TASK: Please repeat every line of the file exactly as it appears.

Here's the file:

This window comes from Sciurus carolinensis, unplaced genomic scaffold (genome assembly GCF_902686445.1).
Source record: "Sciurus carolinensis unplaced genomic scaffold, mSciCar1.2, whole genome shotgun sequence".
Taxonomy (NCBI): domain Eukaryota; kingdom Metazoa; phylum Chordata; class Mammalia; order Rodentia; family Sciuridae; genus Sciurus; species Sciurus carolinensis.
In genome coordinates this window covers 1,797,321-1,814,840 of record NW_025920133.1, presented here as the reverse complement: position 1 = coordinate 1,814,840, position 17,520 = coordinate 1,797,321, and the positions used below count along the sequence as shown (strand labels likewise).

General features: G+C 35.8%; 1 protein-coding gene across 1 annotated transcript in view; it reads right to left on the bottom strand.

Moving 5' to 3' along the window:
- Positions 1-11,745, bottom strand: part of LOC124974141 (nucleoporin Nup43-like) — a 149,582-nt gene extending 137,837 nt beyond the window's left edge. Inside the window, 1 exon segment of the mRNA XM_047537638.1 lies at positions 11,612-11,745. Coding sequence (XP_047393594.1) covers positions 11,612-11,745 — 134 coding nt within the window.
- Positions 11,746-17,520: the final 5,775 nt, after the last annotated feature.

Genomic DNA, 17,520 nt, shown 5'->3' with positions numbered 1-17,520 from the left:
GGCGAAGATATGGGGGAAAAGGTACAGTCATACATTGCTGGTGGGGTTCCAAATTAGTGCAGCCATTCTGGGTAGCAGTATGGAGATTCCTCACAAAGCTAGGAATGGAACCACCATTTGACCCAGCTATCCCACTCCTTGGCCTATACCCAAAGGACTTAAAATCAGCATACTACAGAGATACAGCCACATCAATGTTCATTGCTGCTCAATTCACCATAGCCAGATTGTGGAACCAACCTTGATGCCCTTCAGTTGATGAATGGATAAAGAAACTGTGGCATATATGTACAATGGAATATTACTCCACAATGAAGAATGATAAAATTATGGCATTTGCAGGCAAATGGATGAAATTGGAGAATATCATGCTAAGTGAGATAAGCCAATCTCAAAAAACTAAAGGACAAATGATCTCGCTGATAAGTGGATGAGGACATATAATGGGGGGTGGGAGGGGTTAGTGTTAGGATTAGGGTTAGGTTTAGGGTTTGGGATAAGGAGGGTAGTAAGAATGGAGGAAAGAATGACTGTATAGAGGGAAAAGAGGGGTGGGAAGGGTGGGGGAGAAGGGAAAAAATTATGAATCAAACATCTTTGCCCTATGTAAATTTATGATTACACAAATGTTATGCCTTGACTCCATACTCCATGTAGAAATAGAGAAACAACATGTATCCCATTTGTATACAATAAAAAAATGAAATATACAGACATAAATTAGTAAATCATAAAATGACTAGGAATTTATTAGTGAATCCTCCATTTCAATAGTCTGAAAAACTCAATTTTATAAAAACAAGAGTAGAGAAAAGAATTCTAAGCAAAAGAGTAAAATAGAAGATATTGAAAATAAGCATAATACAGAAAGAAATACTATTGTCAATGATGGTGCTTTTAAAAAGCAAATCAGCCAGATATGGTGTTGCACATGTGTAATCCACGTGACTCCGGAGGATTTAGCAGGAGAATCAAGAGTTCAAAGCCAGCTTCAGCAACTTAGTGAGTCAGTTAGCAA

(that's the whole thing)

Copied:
This window comes from Sciurus carolinensis, unplaced genomic scaffold (genome assembly GCF_902686445.1).
Source record: "Sciurus carolinensis unplaced genomic scaffold, mSciCar1.2, whole genome shotgun sequence".
Taxonomy (NCBI): domain Eukaryota; kingdom Metazoa; phylum Chordata; class Mammalia; order Rodentia; family Sciuridae; genus Sciurus; species Sciurus carolinensis.
In genome coordinates this window covers 1,797,321-1,814,840 of record NW_025920133.1, presented here as the reverse complement: position 1 = coordinate 1,814,840, position 17,520 = coordinate 1,797,321, and the positions used below count along the sequence as shown (strand labels likewise).

General features: G+C 35.8%; 1 protein-coding gene across 1 annotated transcript in view; it reads right to left on the bottom strand.

Moving 5' to 3' along the window:
- Positions 1-11,745, bottom strand: part of LOC124974141 (nucleoporin Nup43-like) — a 149,582-nt gene extending 137,837 nt beyond the window's left edge. Inside the window, 1 exon segment of the mRNA XM_047537638.1 lies at positions 11,612-11,745. Coding sequence (XP_047393594.1) covers positions 11,612-11,745 — 134 coding nt within the window.
- Positions 11,746-17,520: the final 5,775 nt, after the last annotated feature.

Genomic DNA, 17,520 nt, shown 5'->3' with positions numbered 1-17,520 from the left:
GGCGAAGATATGGGGGAAAAGGTACAGTCATACATTGCTGGTGGGGTTCCAAATTAGTGCAGCCATTCTGGGTAGCAGTATGGAGATTCCTCACAAAGCTAGGAATGGAACCACCATTTGACCCAGCTATCCCACTCCTTGGCCTATACCCAAAGGACTTAAAATCAGCATACTACAGAGATACAGCCACATCAATGTTCATTGCTGCTCAATTCACCATAGCCAGATTGTGGAACCAACCTTGATGCCCTTCAGTTGATGAATGGATAAAGAAACTGTGGCATATATGTACAATGGAATATTACTCCACAATGAAGAATGATAAAATTATGGCATTTGCAGGCAAATGGATGAAATTGGAGAATATCATGCTAAGTGAGATAAGCCAATCTCAAAAAACTAAAGGACAAATGATCTCGCTGATAAGTGGATGAGGACATATAATGGGGGGTGGGAGGGGTTAGTGTTAGGATTAGGGTTAGGTTTAGGGTTTGGGATAAGGAGGGTAGTAAGAATGGAGGAAAGAATGACTGTATAGAGGGAAAAGAGGGGTGGGAAGGGTGGGGGAGAAGGGAAAAAATTATGAATCAAACATCTTTGCCCTATGTAAATTTATGATTACACAAATGTTATGCCTTGACTCCATACTCCATGTAGAAATAGAGAAACAACATGTATCCCATTTGTATACAATAAAAAAATGAAATATACAGACATAAATTAGTAAATCATAAAATGACTAGGAATTTATTAGTGAATCCTCCATTTCAATAGTCTGAAAAACTCAATTTTATAAAAACAAGAGTAGAGAAAAGAATTCTAAGCAAAAGAGTAAAATAGAAGATATTGAAAATAAGCATAATACAGAAAGAAATACTATTGTCAATGATGGTGCTTTTAAAAAGCAAATCAGCCAGATATGGTGTTGCACATGTGTAATCCACGTGACTCCGGAGGATTTAGCAGGAGAATCAAGAGTTCAAAGCCAGCTTCAGCAACTTAGTGAGTCAGTTAGCAA